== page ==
Maintain regular proper hygiene and keep skin fold area dry by using anti-fungal powder to absorb the sweat. Avoid sharing of clothes or towels. Wearing tight synthetic clothes will not allow the skin to breathe or the sweat to evaporate and hence it is advised to wear open footwear like chappals of breathable material, cotton socks and light loose cotton/khadi clothes.
Nails become discoloured, brittle and dull due to fungal infections during this season. Do trim your nails regularly during the rainy season as long nails attract muck, thereby leading to fungal infection.
During the monsoons, the body loses fluids through sweat. I take lots of “nimbu paani” and fresh fruit juices. And I turn to home remedies for small ailments. For sore throat and cough, I find ginger tea most soothing with added tender tulsi leaves to it, when water is boiling. Take care and enjoy the season with your loved one.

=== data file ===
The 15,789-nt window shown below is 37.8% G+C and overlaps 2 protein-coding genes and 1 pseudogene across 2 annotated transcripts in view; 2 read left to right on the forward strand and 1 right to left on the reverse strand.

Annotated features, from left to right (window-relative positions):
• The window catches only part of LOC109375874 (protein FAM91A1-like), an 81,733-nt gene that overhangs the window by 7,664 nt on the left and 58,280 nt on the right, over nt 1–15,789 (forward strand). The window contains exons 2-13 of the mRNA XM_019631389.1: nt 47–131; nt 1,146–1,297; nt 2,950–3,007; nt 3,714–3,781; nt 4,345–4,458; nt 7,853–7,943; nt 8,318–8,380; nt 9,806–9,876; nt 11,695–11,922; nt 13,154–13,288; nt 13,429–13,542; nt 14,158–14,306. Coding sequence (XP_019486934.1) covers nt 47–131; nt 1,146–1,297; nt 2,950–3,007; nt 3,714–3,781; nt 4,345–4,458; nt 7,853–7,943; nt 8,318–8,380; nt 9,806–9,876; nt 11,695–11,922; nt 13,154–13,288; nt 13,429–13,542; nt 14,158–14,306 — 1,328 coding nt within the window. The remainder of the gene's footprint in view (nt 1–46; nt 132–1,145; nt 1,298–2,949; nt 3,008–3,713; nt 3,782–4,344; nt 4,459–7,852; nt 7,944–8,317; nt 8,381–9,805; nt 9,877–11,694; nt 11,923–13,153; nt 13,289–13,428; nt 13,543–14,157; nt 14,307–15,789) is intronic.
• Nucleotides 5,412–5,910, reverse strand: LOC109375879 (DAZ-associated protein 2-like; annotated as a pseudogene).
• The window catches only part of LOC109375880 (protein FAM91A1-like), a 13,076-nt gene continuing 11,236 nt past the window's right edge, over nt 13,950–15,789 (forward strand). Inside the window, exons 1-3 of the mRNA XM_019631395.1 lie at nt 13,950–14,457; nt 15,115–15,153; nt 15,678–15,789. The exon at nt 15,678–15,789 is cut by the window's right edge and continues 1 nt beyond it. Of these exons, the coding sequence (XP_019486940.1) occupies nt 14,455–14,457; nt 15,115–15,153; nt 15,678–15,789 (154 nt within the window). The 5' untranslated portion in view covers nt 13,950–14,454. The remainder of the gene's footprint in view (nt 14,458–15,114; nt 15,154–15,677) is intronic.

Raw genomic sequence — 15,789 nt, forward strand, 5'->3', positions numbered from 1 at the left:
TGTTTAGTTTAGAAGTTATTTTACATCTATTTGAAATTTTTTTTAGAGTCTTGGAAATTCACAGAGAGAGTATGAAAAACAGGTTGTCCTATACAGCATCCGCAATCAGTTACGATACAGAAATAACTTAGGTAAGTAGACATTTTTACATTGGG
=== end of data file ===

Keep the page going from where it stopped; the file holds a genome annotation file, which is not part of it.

The author is Renowned Beauty Expert
Support Ethical Journalism. Support The Dispatch
The Dispatch is a sincere effort in ethical journalism. Truth, Accuracy, Independence, Fairness, Impartiality, Humanity and Accountability are key elements of our editorial policy. But we are still not able to generate great stories, because we don’t have adequate resources. As more and more media falls into corporate and political control, informed citizens across the world are funding independent journalism initiatives. Here is your chance to support your local media startup and help independent journalism survive. Click the link below to make a payment of your choice and be a stakeholder in public spirited journalism